The New Year is quickly approaching, and it is estimated that nearly half of all adults make at least one resolution to implement on January 1. Unfortunately, it has become a cliché to make and then fail to complete such goals. For a person in recovery, goals may be tied to life-or-death decisions, and being unable to set and achieve goals could cost them greatly.
Expectations Versus Reality
In a Psychology Today article, Dr. Alex Lickerman describes how a mismatch between expectations and outcomes can be undermining. According to Lickerman, if we have low expectations and experience a poor outcome, then we don’t tend to feel as upset. And if we have a good outcome, regardless of how high or low our expectations were, we are likely to feel content or happy.
The problem occurs when high expectations result in a mediocre outcome. Lickerman advises combatting this by having an informed view of the situation. By understanding the full range of possible outcomes and which outcomes are most likely to occur, we’ll find it easier to handle any results we face and be better able to make realistic goals. Otherwise, we may allow disappointment to get the best of us and derail future successes.
Each time you perceive that you have failed to reach a goal, it reinforces the belief that you are incapable or weak. Fortunately, there is an approach to goal-setting that can increase your chances of success.
As referenced by the Substance Abuse and Mental Health Services Administration (SAMHSA), goals should follow the acronym SMART. Goals should be:
- Specific – Is it clear what exactly needs to be done and who will complete each step?
- Measurable – How will we know that the goal has been achieved? What will it look like?
- Achievable – Is the goal realistic? Are you planning to do something that is possible in the time you have available?
- Relevant – Will achieving this goal improve your life or make a difference in the future?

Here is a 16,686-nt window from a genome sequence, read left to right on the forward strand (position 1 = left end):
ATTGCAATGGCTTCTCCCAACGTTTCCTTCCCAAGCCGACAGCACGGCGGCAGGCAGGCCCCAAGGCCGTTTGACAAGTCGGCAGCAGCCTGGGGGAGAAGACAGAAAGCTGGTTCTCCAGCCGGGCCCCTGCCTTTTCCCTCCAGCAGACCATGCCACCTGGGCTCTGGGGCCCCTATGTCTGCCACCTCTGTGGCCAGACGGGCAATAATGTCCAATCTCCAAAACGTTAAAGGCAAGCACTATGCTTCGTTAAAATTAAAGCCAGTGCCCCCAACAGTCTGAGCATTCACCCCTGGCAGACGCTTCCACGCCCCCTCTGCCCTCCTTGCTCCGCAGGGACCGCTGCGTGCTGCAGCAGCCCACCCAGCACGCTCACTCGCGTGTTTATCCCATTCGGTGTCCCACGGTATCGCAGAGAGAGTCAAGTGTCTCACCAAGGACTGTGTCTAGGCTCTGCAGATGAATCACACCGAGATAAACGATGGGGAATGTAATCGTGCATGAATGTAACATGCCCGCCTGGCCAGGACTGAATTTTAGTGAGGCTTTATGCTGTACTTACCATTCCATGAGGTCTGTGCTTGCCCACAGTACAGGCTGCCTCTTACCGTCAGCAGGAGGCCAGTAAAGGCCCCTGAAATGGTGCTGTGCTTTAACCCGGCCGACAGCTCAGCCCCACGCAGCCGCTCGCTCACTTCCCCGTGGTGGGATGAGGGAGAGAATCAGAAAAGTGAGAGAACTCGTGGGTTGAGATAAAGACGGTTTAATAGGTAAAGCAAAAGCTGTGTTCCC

Time-bound – When will you consider your goal achieved? Can you give it a specific end date?
An example of a SMART goal related to recovery might be to attend three recovery meetings per week for the entire year. Attending recovery meetings is specific. The measure of success will be if three are attended weekly. If this is achievable might depend on a person’s schedule, their access to transportation, and the availability of recovery groups in their area. Recovery meetings strengthen fortitude for a long-term sober life, so hopefully this is relevant for everyone in recovery. It is time-bound, in the sense that the goal will be completed at the end of the new year.
When Someone Else Sets the Goals for You
My professional and personal background are both heavily rooted in child welfare. After growing up in the foster care system, I entered a career in human services. One of the issues I have experienced, both in the system and also when trying to help the various clients on my caseloads over the years, has been that sometimes neither myself nor the clients are the ones setting the goals. There have been times when the legal system, child protective services, or other entities have set the rules, and we had to live within their parameters.
Unfortunately, we aren’t always blessed with goals that meet the SMART criteria above. While a person’s first reaction might be to resist these mandates, it is often far more productive to reframe the goals to fit the SMART framework. List the ways these rules will help you move forward in your journey. Try to change “I have to” to “I want to.”
Why it is Important to be SMART
Think of the New Year’s resolutions you have heard over the years. They don’t generally hit all, if any, of the measures to be considered SMART. How many millions of people have said they “wanted to lose weight,” year after year, without it ever happening? How would they even know if they achieved success, with such vague aspirations? Also, while it might be a good idea for a person to lose weight, if they don’t take the time to explore why it is important to them, it will be easier to lose the motivation to slim down. Is there a high school reunion they want to look good for? Are they concerned about medical issues? Do they want to be able to run a marathon? What is both a realistic and a healthy amount of weight for them to lose?
Break it Down
Sometimes a goal is realistic, but looking at the full goal all at once is a bit overwhelming. Perhaps, instead of focusing on losing 25 pounds by summer, you could start by focusing on losing 5 pounds this month–or you could focus on the specific behaviors that will result in weight loss: a daily walk, smaller portions, a healthy breakfast, etc.
Many “Right” Ways
If three people want to lose weight and one person chooses to go to a gym three times per week, another chooses to walk around their neighborhood for an hour after work each night, and a third person removes all refined sugar from their diet, none of them are “wrong.” We all tackle problems differently. This is also true in substance abuse recovery. We don’t have to embrace the same path as someone else to be successful.
At Safe Harbor Recovery Center in Portsmouth, Virginia, we strive to help our guests set goals that are customized to their unique circumstances and long-term plans.